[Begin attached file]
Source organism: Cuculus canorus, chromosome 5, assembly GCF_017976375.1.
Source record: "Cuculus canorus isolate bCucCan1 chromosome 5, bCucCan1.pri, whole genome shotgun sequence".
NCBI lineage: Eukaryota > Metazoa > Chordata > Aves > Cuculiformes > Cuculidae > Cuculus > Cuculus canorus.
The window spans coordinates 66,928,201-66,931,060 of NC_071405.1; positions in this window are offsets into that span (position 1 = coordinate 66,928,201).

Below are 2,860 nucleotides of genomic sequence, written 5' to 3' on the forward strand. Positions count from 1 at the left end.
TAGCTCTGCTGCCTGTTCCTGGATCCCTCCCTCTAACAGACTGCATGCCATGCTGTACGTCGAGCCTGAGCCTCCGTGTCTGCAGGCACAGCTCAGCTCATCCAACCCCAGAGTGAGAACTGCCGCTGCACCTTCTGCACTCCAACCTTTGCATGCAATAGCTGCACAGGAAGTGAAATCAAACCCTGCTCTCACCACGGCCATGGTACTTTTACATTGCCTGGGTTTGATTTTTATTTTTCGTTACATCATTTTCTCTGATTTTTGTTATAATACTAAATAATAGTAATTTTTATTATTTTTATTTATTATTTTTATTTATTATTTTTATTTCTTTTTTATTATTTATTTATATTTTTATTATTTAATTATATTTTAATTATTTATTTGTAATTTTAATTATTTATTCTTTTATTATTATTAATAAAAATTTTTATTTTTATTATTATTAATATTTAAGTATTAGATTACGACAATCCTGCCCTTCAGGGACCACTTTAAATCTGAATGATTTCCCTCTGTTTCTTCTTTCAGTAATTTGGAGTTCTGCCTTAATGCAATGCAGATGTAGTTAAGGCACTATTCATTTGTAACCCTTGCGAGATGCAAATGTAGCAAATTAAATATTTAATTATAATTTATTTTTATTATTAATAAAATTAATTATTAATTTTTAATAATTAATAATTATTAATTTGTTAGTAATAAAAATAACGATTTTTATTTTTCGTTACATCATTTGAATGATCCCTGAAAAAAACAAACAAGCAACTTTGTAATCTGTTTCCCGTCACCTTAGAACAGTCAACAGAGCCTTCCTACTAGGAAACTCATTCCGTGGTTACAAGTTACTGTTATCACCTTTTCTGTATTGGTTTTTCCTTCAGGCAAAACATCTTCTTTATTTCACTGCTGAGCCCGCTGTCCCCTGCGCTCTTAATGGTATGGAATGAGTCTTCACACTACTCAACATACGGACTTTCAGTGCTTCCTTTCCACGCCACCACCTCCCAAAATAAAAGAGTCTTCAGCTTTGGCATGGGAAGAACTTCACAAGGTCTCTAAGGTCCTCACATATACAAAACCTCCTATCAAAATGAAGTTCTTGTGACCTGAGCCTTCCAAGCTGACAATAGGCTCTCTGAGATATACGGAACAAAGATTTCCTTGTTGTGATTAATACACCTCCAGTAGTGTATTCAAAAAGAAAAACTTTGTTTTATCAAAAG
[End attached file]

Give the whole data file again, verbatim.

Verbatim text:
Source organism: Cuculus canorus, chromosome 5, assembly GCF_017976375.1.
Source record: "Cuculus canorus isolate bCucCan1 chromosome 5, bCucCan1.pri, whole genome shotgun sequence".
NCBI lineage: Eukaryota > Metazoa > Chordata > Aves > Cuculiformes > Cuculidae > Cuculus > Cuculus canorus.
The window spans coordinates 66,928,201-66,931,060 of NC_071405.1; positions in this window are offsets into that span (position 1 = coordinate 66,928,201).

Below are 2,860 nucleotides of genomic sequence, written 5' to 3' on the forward strand. Positions count from 1 at the left end.
TAGCTCTGCTGCCTGTTCCTGGATCCCTCCCTCTAACAGACTGCATGCCATGCTGTACGTCGAGCCTGAGCCTCCGTGTCTGCAGGCACAGCTCAGCTCATCCAACCCCAGAGTGAGAACTGCCGCTGCACCTTCTGCACTCCAACCTTTGCATGCAATAGCTGCACAGGAAGTGAAATCAAACCCTGCTCTCACCACGGCCATGGTACTTTTACATTGCCTGGGTTTGATTTTTATTTTTCGTTACATCATTTTCTCTGATTTTTGTTATAATACTAAATAATAGTAATTTTTATTATTTTTATTTATTATTTTTATTTATTATTTTTATTTCTTTTTTATTATTTATTTATATTTTTATTATTTAATTATATTTTAATTATTTATTTGTAATTTTAATTATTTATTCTTTTATTATTATTAATAAAAATTTTTATTTTTATTATTATTAATATTTAAGTATTAGATTACGACAATCCTGCCCTTCAGGGACCACTTTAAATCTGAATGATTTCCCTCTGTTTCTTCTTTCAGTAATTTGGAGTTCTGCCTTAATGCAATGCAGATGTAGTTAAGGCACTATTCATTTGTAACCCTTGCGAGATGCAAATGTAGCAAATTAAATATTTAATTATAATTTATTTTTATTATTAATAAAATTAATTATTAATTTTTAATAATTAATAATTATTAATTTGTTAGTAATAAAAATAACGATTTTTATTTTTCGTTACATCATTTGAATGATCCCTGAAAAAAACAAACAAGCAACTTTGTAATCTGTTTCCCGTCACCTTAGAACAGTCAACAGAGCCTTCCTACTAGGAAACTCATTCCGTGGTTACAAGTTACTGTTATCACCTTTTCTGTATTGGTTTTTCCTTCAGGCAAAACATCTTCTTTATTTCACTGCTGAGCCCGCTGTCCCCTGCGCTCTTAATGGTATGGAATGAGTCTTCACACTACTCAACATACGGACTTTCAGTGCTTCCTTTCCACGCCACCACCTCCCAAAATAAAAGAGTCTTCAGCTTTGGCATGGGAAGAACTTCACAAGGTCTCTAAGGTCCTCACATATACAAAACCTCCTATCAAAATGAAGTTCTTGTGACCTGAGCCTTCCAAGCTGACAATAGGCTCTCTGAGATATACGGAACAAAGATTTCCTTGTTGTGATTAATACACCTCCAGTAGTGTATTCAAAAAGAAAAACTTTGTTTTATCAAAAG